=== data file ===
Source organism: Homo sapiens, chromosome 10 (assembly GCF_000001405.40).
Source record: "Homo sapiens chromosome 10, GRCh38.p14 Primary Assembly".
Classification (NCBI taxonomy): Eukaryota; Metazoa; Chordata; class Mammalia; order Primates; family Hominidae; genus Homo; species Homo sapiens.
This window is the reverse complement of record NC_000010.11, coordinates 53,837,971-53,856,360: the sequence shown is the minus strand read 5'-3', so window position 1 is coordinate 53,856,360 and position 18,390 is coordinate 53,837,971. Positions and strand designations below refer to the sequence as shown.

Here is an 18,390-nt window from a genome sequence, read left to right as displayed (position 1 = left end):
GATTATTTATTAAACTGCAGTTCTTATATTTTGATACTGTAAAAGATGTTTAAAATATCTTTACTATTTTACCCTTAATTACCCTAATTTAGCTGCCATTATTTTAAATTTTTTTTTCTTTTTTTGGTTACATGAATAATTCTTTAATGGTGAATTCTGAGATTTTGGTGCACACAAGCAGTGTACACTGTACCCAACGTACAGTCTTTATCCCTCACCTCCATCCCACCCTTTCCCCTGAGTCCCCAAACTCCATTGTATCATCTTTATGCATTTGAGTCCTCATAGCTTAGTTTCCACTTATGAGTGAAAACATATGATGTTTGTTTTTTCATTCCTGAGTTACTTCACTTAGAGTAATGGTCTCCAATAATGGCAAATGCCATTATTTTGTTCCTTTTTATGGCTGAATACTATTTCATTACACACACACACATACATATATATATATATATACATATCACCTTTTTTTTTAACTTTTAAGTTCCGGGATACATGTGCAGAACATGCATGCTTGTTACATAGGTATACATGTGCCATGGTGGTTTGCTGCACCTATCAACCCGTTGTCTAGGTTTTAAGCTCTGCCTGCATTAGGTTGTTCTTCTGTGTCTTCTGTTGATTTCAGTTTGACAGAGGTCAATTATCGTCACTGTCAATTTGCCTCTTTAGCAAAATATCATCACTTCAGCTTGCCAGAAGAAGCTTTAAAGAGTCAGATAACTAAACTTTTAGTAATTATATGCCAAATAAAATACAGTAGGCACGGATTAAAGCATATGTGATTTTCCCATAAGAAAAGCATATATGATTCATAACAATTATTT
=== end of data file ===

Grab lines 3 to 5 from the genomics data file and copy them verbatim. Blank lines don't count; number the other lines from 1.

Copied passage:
Classification (NCBI taxonomy): Eukaryota; Metazoa; Chordata; class Mammalia; order Primates; family Hominidae; genus Homo; species Homo sapiens.
This window is the reverse complement of record NC_000010.11, coordinates 53,837,971-53,856,360: the sequence shown is the minus strand read 5'-3', so window position 1 is coordinate 53,856,360 and position 18,390 is coordinate 53,837,971. Positions and strand designations below refer to the sequence as shown.

Here is an 18,390-nt window from a genome sequence, read left to right as displayed (position 1 = left end):